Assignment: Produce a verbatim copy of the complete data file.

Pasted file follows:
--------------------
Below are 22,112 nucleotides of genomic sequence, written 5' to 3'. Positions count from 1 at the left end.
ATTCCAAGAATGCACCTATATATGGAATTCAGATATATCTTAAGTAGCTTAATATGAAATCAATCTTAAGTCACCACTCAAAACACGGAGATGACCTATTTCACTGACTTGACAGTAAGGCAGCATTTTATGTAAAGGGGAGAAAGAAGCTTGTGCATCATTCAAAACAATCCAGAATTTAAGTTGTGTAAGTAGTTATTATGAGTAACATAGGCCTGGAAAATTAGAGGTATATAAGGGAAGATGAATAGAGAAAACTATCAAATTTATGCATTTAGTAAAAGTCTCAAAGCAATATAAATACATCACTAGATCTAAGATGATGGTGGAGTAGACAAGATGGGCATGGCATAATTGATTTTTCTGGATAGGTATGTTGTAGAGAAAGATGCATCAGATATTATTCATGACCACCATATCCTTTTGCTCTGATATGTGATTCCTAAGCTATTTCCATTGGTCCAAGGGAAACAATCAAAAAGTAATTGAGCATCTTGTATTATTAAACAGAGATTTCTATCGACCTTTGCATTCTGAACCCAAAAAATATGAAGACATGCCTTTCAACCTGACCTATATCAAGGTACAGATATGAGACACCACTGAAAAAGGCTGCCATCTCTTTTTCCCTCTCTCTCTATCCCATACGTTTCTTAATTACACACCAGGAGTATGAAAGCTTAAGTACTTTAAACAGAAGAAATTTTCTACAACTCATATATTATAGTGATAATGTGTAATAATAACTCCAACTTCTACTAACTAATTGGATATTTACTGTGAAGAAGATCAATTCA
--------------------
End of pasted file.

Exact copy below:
Below are 22,112 nucleotides of genomic sequence, written 5' to 3'. Positions count from 1 at the left end.
ATTCCAAGAATGCACCTATATATGGAATTCAGATATATCTTAAGTAGCTTAATATGAAATCAATCTTAAGTCACCACTCAAAACACGGAGATGACCTATTTCACTGACTTGACAGTAAGGCAGCATTTTATGTAAAGGGGAGAAAGAAGCTTGTGCATCATTCAAAACAATCCAGAATTTAAGTTGTGTAAGTAGTTATTATGAGTAACATAGGCCTGGAAAATTAGAGGTATATAAGGGAAGATGAATAGAGAAAACTATCAAATTTATGCATTTAGTAAAAGTCTCAAAGCAATATAAATACATCACTAGATCTAAGATGATGGTGGAGTAGACAAGATGGGCATGGCATAATTGATTTTTCTGGATAGGTATGTTGTAGAGAAAGATGCATCAGATATTATTCATGACCACCATATCCTTTTGCTCTGATATGTGATTCCTAAGCTATTTCCATTGGTCCAAGGGAAACAATCAAAAAGTAATTGAGCATCTTGTATTATTAAACAGAGATTTCTATCGACCTTTGCATTCTGAACCCAAAAAATATGAAGACATGCCTTTCAACCTGACCTATATCAAGGTACAGATATGAGACACCACTGAAAAAGGCTGCCATCTCTTTTTCCCTCTCTCTCTATCCCATACGTTTCTTAATTACACACCAGGAGTATGAAAGCTTAAGTACTTTAAACAGAAGAAATTTTCTACAACTCATATATTATAGTGATAATGTGTAATAATAACTCCAACTTCTACTAACTAATTGGATATTTACTGTGAAGAAGATCAATTCA